Description: Levalbuterol is a moderately selective short-acting beta-2 receptor agonist. It is the R-enantiomer of racemic albuterol. Levalbuterol is primarily responsible for beta-2 adrenergic receptor mediated bronchodilation, while the S-isomer of albuterol appears to be devoid of significant therapeutic actions. When given in equimolar doses of R-albuterol (i.e., 2.5 mg of racemic albuterol or 1.25 mg of levalbuterol), levalbuterol produces bronchodilation and clinical activity similar to the parent drug. Levalbuterol is indicated for the treatment or prevention of bronchospasm in children, adolescents, and adults with reversible obstructive airway disease (e.g., asthma). Asthma guidelines recommend orally inhaled short-acting beta-2 agonists (SABAs) as the preferred pharmacologic treatment to relieve acute bronchospasm. Quick-relief medication such as SABAs should be made available to all patients with persistent asthma for acute symptom control. Levalbuterol HFA inhalation aerosol (MDI) is FDA-approved in children 4 years of age and older; the inhalation solution (i.e., solution for nebulization) is approved in children 6 years of age and older.

    General dosing information:
    -Short-acting beta2-agonists (SABAs), such as albuterol or levalbuterol, are the treatment of choice for relief of acute reactive airway symptoms and prevention of bronchospasm associated with exercise. Increasing use of SABA treatment or use >= 2 days/week for symptom relief (not prevention) generally indicates inadequate disease state control and may indicate the need for the initiation or intensification of anti-inflammatory therapy.
    -For mild to moderate reactive airway exacerbations, the use of a metered-dose inhaler (MDI) plus valved holding chamber (VHC) is as effective as nebulized therapy when appropriate administration technique is used.-In a Cochrane review of 39 randomized trials that included 1897 children and 729 adults with acute asthma, the method of delivery did not result in a significant difference in hospital admission rates. The risk ratio of hospital admission for VHC vs. nebulizer administration was 0.71 (95% CI, 0.47 to 1.08) in children seen in the emergency department or equivalent community setting. Length of stay in the emergency department was significantly shorter when a VHC was used; mean duration was 103 minutes for children receiving a nebulized SABA and 33 minutes less for those receiving drug via VHC (95% CI, -43 to -24 minutes). Peak flow and forced expiratory volume were similar between the 2 delivery methods. Pulse rate and risk of developing tremor were lower in the VHC group.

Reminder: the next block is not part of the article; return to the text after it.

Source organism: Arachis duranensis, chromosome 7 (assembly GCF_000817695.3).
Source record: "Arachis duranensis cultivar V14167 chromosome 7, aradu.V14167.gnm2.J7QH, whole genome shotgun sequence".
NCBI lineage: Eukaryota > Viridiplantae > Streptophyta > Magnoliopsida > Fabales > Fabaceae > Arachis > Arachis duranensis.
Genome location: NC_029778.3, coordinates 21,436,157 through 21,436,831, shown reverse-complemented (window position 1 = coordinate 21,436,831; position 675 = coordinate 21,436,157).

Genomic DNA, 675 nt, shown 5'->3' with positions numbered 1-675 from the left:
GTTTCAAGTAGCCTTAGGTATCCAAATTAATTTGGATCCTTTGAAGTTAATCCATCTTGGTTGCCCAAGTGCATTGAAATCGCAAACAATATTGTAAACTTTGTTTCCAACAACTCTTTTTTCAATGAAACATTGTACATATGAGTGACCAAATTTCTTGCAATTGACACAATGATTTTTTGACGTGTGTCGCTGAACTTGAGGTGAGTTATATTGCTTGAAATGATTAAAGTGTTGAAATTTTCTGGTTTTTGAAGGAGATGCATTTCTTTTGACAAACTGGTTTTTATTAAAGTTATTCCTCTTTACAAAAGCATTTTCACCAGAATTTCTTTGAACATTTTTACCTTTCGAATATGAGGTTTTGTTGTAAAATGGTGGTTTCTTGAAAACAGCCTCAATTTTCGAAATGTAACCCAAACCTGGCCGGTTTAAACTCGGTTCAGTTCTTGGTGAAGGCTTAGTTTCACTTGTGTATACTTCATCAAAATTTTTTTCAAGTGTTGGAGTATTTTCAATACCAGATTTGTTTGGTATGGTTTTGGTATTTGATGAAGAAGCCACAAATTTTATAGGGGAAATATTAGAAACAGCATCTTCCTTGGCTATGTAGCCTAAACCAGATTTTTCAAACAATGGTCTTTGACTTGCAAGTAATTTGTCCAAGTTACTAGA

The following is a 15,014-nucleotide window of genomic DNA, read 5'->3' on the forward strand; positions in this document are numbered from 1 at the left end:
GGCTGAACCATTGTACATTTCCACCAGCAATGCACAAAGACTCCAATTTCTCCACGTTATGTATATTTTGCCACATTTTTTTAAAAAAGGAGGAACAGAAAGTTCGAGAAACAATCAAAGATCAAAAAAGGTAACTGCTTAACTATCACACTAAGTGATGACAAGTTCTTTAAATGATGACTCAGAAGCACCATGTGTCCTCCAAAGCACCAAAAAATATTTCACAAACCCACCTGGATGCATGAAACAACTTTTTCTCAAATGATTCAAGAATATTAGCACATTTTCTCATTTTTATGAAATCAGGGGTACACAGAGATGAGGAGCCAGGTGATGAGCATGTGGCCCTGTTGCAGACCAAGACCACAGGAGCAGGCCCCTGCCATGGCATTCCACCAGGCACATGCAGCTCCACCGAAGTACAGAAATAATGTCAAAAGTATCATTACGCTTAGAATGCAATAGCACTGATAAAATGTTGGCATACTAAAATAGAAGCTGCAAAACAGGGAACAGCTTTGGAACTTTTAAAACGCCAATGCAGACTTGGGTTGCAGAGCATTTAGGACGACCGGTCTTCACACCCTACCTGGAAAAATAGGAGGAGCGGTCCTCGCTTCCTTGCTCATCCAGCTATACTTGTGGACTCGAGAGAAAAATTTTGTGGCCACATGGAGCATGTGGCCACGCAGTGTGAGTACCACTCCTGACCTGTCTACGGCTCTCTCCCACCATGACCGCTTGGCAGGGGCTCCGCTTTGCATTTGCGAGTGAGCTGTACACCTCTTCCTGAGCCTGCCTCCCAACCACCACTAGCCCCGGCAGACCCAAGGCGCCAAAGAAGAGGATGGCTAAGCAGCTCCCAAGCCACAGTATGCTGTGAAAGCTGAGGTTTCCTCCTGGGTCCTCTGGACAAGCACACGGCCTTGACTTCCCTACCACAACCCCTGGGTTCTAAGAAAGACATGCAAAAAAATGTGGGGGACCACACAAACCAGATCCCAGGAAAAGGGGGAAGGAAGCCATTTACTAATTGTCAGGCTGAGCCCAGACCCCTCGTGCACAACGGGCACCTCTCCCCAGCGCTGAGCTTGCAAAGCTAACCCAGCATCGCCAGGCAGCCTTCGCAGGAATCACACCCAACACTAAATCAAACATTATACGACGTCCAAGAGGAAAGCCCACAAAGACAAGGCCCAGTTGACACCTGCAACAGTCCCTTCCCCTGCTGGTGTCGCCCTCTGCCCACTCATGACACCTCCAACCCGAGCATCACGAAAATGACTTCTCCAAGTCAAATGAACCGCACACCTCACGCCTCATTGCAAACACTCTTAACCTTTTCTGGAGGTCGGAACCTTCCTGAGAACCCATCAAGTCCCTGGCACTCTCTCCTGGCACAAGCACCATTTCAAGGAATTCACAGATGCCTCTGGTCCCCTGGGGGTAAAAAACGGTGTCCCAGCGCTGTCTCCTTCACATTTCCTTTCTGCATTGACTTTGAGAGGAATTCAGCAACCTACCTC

For the treatment of acute bronchospasm and bronchospasm prophylaxis in patients with asthma:
    Oral inhalation dosage (metered-dose inhaler [MDI]):
    Infants* and Children* less than 4 years: Safety and efficacy have not been established as a quick-relief medication for periodic bronchospasm. For acute asthma exacerbations, the National Asthma Education and Prevention Program (NAEPP) Expert Panel recommends 4 to 8 puffs using a valved holding chamber (VHC) and face mask every 20 minutes for 3 doses, then 4 to 8 puffs every 1 to 4 hours as needed. The Global Initiative for Asthma (GINA) guidelines recommend 2 to 6 puffs every 20 minutes for the first hour, then 2 to 3 puffs every hour as needed for acute exacerbations. GINA recommends transfer to an acute care setting if there is no response to inhaled SABA within 1 to 2 hours or if more than 6 puffs are required during the first 2 hours; if more than 10 puffs are required in 3 to 4 hours, hospital admission is recommended.
    Children 4 to 5 years: 2 puffs every 4 to 6 hours as needed for bronchospasm. In some patients, 1 puff every 4 hours may be sufficient. For acute asthma exacerbations, the National Asthma Education and Prevention Program (NAEPP) Expert Panel recommends 4 to 8 puffs using a valved holding chamber (VHC) with mouthpiece and/or face mask every 20 minutes for 3 doses, then 4 to 8 puffs every 1 to 4 hours as needed. The Global Initiative for Asthma (GINA) guidelines recommend 2 to 6 puffs every 20 minutes for the first hour, then 2 to 3 puffs every hour as needed for acute exacerbations. GINA recommends transfer to an acute care setting if there is no response to inhaled SABA within 1 to 2 hours or if more than 6 puffs are required during the first 2 hours; if more than 10 puffs are required in 3 to 4 hours, hospital admission is recommended.
    Children 6 to 12 years: 2 puffs every 4 to 6 hours as needed. In some patients, 1 puff every 4 hours may be sufficient. For acute asthma exacerbations, the National Asthma Education and Prevention Program (NAEPP) Expert Panel recommends 4 to 8 puffs using a valved holding chamber (VHC) every 20 minutes for 3 doses, then 4 to 8 puffs every 1 to 4 hours as needed. The Global Initiative for Asthma (GINA) guidelines recommend up to 4 to 10 puffs every 20 minutes for the first hour for mild to moderate exacerbations. After the first hour, the dose required may vary from 4 to 10 puffs every 3 to 4 hours as needed up to 6 to 10 puffs every 1 to 2 hours as needed, or more often.